Reduction in Taxes for Farms and Ranches that Qualify for a Productivity Appraisal
Fort Bend — Texas law allows certain kinds of farm and ranch land to pay property taxes based upon the productivity value rather than on market value. The land’s ability to produce agricultural or timber products determines the productivity value, which is usually lower than market value. Land used to manage wildlife may also qualify for special use appraisal. In most cases, this appraisal technique substantially reduces the tax liability on properties that qualify for agricultural appraisal.
The Texas Constitution authorizes two types of agricultural productivity appraisals, 1-d-1 and 1-d, named after the section in which they were authorized. For 1-d-1 appraisal, property owners must use the land for agriculture or timber and the land’s use must meet the degree of intensity generally accepted in the area. Owners must also show that the land was used for this purpose at least five of the preceding seven years. 1-d-1 appraisal does not restrict ownership to individuals and does not require agriculture to be the owner’s primary business. Most land owners apply for the 1-d-1 appraisal.
Under 1-d appraisal, property owners must designate the land for agricultural use and the land must have been used for this purpose at least three years and the owner must be an individual versus a corporation, partnership, agency or organization. The land must also be the owner’s primary source of income.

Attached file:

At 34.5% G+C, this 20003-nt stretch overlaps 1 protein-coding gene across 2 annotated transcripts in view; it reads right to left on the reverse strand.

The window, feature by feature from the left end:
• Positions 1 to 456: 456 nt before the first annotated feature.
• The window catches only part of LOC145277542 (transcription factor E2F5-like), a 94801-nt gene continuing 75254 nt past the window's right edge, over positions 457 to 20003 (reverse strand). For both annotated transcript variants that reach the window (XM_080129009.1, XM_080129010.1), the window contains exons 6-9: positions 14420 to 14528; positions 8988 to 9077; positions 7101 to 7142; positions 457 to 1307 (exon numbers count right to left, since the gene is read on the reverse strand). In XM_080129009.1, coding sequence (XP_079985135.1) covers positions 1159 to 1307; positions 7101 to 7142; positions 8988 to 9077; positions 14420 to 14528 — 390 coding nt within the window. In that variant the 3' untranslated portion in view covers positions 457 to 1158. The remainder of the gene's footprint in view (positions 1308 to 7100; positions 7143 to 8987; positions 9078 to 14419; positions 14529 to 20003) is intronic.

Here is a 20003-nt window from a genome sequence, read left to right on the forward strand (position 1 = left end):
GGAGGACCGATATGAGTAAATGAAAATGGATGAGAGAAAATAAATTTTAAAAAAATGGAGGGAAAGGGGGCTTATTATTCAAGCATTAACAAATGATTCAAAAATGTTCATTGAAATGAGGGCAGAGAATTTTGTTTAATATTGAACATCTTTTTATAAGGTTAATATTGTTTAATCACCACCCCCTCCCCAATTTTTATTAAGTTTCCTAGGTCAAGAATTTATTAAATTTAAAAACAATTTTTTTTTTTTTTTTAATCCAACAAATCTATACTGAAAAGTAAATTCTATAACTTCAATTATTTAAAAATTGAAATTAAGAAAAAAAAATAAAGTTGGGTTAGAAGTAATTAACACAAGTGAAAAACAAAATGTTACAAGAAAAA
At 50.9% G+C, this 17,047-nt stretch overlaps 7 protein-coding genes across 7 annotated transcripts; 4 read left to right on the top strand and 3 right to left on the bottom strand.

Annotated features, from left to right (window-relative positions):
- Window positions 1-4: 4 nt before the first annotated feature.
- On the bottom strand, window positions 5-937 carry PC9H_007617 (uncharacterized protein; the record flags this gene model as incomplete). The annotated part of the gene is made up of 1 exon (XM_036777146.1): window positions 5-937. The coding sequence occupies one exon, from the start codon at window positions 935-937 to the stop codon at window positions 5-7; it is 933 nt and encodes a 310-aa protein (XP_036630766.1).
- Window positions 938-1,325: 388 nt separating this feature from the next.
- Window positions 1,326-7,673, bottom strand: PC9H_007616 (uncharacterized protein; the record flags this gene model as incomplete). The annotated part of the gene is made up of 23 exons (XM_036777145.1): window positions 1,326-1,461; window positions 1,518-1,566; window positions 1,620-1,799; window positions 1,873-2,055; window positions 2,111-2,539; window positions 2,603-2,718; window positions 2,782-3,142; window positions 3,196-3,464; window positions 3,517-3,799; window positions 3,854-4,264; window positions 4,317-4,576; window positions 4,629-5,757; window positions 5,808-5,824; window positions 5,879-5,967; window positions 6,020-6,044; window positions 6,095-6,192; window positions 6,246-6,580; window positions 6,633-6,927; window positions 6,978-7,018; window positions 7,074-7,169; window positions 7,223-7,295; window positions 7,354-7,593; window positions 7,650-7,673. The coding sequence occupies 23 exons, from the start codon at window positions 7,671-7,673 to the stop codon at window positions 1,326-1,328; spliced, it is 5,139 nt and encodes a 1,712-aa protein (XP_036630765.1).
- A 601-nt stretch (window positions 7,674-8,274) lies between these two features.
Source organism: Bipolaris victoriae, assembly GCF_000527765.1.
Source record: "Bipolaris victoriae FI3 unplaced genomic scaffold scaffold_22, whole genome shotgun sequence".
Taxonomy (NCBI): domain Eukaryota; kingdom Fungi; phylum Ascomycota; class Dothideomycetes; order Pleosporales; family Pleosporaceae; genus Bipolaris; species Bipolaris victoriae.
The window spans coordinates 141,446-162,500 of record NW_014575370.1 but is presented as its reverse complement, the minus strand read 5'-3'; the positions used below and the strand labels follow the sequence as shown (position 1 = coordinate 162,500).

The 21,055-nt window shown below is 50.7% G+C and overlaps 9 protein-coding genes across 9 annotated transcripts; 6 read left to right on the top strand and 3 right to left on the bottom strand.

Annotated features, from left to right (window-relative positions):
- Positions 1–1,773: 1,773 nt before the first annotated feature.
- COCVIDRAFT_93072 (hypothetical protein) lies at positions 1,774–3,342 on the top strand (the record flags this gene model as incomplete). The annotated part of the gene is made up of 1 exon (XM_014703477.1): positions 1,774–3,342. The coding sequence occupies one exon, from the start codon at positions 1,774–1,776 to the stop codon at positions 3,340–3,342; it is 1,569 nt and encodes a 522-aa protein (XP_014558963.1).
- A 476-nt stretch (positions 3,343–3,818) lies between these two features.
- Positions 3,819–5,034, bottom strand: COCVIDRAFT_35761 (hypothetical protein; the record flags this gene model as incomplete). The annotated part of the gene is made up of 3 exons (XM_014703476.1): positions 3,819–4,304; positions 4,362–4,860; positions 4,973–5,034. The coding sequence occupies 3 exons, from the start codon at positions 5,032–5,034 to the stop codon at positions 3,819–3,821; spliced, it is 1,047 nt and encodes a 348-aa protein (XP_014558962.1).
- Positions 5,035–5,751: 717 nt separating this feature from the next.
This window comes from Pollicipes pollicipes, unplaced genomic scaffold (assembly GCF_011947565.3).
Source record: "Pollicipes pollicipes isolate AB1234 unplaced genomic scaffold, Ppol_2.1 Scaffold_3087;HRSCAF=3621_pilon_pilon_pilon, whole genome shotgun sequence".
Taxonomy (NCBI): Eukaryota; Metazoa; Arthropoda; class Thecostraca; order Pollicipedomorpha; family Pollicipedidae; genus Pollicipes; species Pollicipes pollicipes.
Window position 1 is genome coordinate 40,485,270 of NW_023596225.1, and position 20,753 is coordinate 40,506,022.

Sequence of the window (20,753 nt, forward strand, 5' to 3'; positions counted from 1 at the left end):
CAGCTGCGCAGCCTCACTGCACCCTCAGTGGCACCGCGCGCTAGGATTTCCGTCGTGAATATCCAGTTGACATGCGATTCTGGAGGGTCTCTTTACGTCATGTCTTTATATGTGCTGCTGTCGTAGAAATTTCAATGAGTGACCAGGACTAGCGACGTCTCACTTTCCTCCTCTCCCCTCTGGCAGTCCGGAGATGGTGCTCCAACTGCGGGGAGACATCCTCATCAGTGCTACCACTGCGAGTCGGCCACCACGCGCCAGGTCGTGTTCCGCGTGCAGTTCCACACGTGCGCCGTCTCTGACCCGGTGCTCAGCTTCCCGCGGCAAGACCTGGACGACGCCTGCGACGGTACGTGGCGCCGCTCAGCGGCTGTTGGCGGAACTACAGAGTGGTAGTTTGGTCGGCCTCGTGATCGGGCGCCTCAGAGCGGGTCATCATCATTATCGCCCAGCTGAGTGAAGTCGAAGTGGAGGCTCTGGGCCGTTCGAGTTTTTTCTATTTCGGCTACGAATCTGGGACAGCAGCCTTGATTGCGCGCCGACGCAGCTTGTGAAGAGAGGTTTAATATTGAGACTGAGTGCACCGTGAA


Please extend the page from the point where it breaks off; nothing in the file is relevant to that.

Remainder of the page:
Texas law allows farmers and ranchers to use land for wildlife management and still receive the special appraisal, but the land must be qualified for agriculture use in the preceding year. Land under wildlife management must also meet special use qualifications.
If you apply for and receive productivity appraisal, you must continue to use the land
for the qualifying use from year to year. A rollback tax occurs when a land owner switches the land’s use to non-agricultural. These rollback taxes, or the difference between the taxes paid under productivity appraisal and the taxes that would have been paid if the land had been put on the tax roll at market value are based on the three tax years preceding the year of change.
The deadline to apply for productivity appraisal is April 30. If the last day for the performance of an act is a Saturday, Sunday or legal state or national holiday, the act is timely if performed on the next regular business day. For good cause shown the chief appraiser may extend the deadline for filing the application by written order for a single period not to exceed 60 days. If an application for agricultural designation is approved when the application is filed late, the owner is liable for a penalty of 10 percent of the difference between the amount of tax imposed on the property and the amount that would be imposed without the agricultural designation.
Owners of land qualified as 1-d must file a new application every year. Owners of land qualified as 1-d-1 need not file again in later years unless the chief appraiser requests a new application or if the owner changes use or category of use.
For more information about productivity appraisal and application forms, property owners may contact the Fort bend Central Appraisal District at 281.344.8623 or visit the FAQS section on the District’s website at www.fbcad.org.
Information is also available on the Comptroller’s Property Tax Assistance Division’s website at https://comptroller.texas.gov/taxes/property-tax/
The Fort Bend Central Appraisal District is a political subdivision of the State of Texas established in 1982 for the purpose of discovering and appraising property for ad valorem tax purposes for each taxing unit within the boundaries of the district.
The district has approximately 376,000 accounts to appraise each year with a total market value of approximately $107 billion. The Fort Bend Central Appraisal District serves approximately 215 taxing units. For further information, visit www.fbcad.org.